The then rather impertinent goal model of "Berkeley of the East" was anticipated in one respect when the first student strike occurred, instigated by the firing of the popular dean of students Alan Austel. What happened was that John Lee had been imported to be the dean of Engineering (then all of 2 faculty), but on arrival was pressured into the vacant presidency. His approach of "man experts" in each field then led to a petition from 45 faculty (including several of our current active members) in favor of a broader policy, and the eventual removal of the president himself. We may be destined to repeat this debate once again with the news that the push to produce graduates in the STEM fields (science, technology, engineering, and mathematics) has produced a deficit nationally of students taking humanities. Getting back to Oyster Bay, the students also voted against intercollegiate athletics, resulting in the emphasis on crew (shades of Oxford and Cambridge). This policy survived into the early years at Stony Brook but has now been supplanted for good or ill by the usual high profile NCAA program.
Incidentally (ed. note), after the SUNY program at Oyster Bay was discontinued in 1971, the Planting Fields estate reverted to a "historic state park". A further influx of funds came from a foundation of Gold Coast locals set up by the heirs to restore the mansion, furnishings, and surroundings to their condition when the family of William Coe lived there. This has resulted in one of the most gorgeous parks in the state system, and well worth a visit at any time of the year, see: http://www.plantingfields.org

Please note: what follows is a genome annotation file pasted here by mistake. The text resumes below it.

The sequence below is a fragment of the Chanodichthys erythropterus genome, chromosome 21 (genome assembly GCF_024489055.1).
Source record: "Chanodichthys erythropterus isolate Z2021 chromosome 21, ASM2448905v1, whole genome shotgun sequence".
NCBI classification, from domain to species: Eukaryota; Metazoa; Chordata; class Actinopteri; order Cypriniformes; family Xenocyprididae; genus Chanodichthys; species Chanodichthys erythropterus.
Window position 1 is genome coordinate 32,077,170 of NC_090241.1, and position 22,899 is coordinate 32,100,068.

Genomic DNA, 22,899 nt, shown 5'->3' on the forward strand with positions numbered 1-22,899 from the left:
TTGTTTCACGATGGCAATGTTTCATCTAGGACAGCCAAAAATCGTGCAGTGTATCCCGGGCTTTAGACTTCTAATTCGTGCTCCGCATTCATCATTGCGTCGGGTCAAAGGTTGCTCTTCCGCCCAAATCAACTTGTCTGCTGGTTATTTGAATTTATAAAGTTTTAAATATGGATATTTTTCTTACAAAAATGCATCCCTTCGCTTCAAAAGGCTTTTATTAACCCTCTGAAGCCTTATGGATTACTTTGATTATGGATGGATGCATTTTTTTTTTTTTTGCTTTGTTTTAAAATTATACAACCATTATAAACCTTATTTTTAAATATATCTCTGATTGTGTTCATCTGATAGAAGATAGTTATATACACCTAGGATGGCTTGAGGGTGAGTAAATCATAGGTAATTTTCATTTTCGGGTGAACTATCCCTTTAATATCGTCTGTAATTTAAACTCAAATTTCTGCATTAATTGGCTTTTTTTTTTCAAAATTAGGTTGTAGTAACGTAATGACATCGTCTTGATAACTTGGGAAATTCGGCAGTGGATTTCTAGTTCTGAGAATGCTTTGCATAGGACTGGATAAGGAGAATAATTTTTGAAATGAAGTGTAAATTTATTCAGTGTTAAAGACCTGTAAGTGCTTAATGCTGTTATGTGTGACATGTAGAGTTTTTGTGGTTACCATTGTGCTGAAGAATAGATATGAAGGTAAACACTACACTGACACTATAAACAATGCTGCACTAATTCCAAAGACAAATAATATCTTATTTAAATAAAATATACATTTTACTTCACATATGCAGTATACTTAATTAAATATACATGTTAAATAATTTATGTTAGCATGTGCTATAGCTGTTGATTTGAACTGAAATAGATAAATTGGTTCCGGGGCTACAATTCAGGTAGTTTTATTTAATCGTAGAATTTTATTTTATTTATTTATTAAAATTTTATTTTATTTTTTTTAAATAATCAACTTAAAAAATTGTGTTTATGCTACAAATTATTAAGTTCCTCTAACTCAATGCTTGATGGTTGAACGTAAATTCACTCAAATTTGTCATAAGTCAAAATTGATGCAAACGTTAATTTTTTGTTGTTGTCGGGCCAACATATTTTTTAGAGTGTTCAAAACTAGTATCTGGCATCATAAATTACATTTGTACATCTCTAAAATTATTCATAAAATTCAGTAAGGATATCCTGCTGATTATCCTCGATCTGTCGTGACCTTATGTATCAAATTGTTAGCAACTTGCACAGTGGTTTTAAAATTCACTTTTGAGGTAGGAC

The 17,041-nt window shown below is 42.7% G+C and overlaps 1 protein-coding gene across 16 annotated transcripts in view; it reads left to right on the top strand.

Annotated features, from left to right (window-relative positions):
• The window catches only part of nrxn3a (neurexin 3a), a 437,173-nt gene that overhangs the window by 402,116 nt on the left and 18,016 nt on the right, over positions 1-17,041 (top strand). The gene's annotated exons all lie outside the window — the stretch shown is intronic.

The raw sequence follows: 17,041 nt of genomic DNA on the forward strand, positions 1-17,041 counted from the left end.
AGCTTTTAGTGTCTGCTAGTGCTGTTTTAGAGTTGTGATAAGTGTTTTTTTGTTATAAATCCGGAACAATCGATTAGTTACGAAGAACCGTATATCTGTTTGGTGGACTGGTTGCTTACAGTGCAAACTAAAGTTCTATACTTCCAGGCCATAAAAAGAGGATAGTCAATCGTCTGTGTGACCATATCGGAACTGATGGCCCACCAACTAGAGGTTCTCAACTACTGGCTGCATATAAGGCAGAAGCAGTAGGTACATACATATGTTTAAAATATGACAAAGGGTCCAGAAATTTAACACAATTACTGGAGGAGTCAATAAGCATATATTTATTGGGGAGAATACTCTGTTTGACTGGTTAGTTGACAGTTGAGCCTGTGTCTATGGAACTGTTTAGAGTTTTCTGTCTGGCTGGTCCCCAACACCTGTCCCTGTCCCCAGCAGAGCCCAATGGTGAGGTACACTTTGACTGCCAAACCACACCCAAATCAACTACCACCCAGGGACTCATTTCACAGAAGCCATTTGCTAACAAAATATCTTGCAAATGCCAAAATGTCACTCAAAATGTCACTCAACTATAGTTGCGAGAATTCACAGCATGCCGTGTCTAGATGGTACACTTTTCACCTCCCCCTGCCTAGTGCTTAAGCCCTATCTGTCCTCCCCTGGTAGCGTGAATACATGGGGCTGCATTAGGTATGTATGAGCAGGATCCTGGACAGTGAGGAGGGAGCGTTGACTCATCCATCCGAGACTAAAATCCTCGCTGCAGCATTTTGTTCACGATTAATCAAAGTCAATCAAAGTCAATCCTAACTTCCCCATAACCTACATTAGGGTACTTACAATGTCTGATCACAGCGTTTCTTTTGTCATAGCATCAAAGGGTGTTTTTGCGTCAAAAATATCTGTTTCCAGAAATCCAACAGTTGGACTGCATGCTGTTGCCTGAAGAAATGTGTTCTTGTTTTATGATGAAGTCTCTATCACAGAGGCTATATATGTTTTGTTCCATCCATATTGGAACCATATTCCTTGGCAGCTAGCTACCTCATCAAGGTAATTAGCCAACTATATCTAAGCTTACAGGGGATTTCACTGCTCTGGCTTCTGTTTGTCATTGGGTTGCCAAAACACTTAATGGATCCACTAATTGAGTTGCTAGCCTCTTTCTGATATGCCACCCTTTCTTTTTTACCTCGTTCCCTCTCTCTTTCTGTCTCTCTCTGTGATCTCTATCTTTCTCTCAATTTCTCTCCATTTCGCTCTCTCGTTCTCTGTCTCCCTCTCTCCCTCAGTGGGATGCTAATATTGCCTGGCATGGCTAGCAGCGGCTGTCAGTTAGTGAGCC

Next up, Charlie, a member of the first Stony Brook class, took over to describe the early years of our university in that locale. Originally he, like Mel, had visited Planting Fields during his application process but on arrival in 1962 found himself instead in mudville. Even Nicolls Road was a recent construction site. Planks were provided for the students and faculty to cross the many mud lakes. Charlie described the reaction when his mentor Joel Rosenthal first arrived on campus with his wife Naomi and she broke into tears. The student body, then increased to around 750, was warned in the handbook (then stapled typescript) to wear bright colors when traversing the many wooded areas so that they would not be mistaken by hunters. (Ed note: your correspondent, on one of his runs through the woods to the East of campus, was actually once pursued by the entire Smithtown Hunt, complete with horses, hounds, and bugles.) All classes were held in the first academic buildings of humanities, chemistry, physics, and engineering. These were all built in identical red brick "neo-penal" style - as was G dorm (according to Dan Dicker by an architect accustomed to designing telephone relay buildings). And Ward Melville had donated the land on the assumption of a small New-England federalist style liberal arts college! For the students, who voted down fraternities and sororities, curfews were in effect, as was the custom at the time - quite a contrast with the drug raids which were to follow. Still, one thing stayed the same, - the mass outflow on weekends towards the city. This was caused by the sad failure of local pols then and now to facilitate the development of an adjacent university town, a necessary part of Ward Melville's dream.
During question time, Charlie, who like Mel, has had a distinguished career in high school teaching, voiced some skepticism regarding the current "race to the top" reductionist approach of national politicians. In particular he mentioned the emphasis on common core test standards and teacher accountability across student populations from widely different economic backgrounds and school budgets. In those countries with better educational outcomes, teaching as a profession seems to have had a history of more respect from those in law and finance.
Forthcoming 50th Alumni reunion.
Matt Colson, Executive Director of Alumni Relations, spoke of the forthcoming 50th reunion in June and the induction of the Brook Heritage Society. Any of our members who would like to be involved please email him at Matthew.Colson@stonybrook.edu.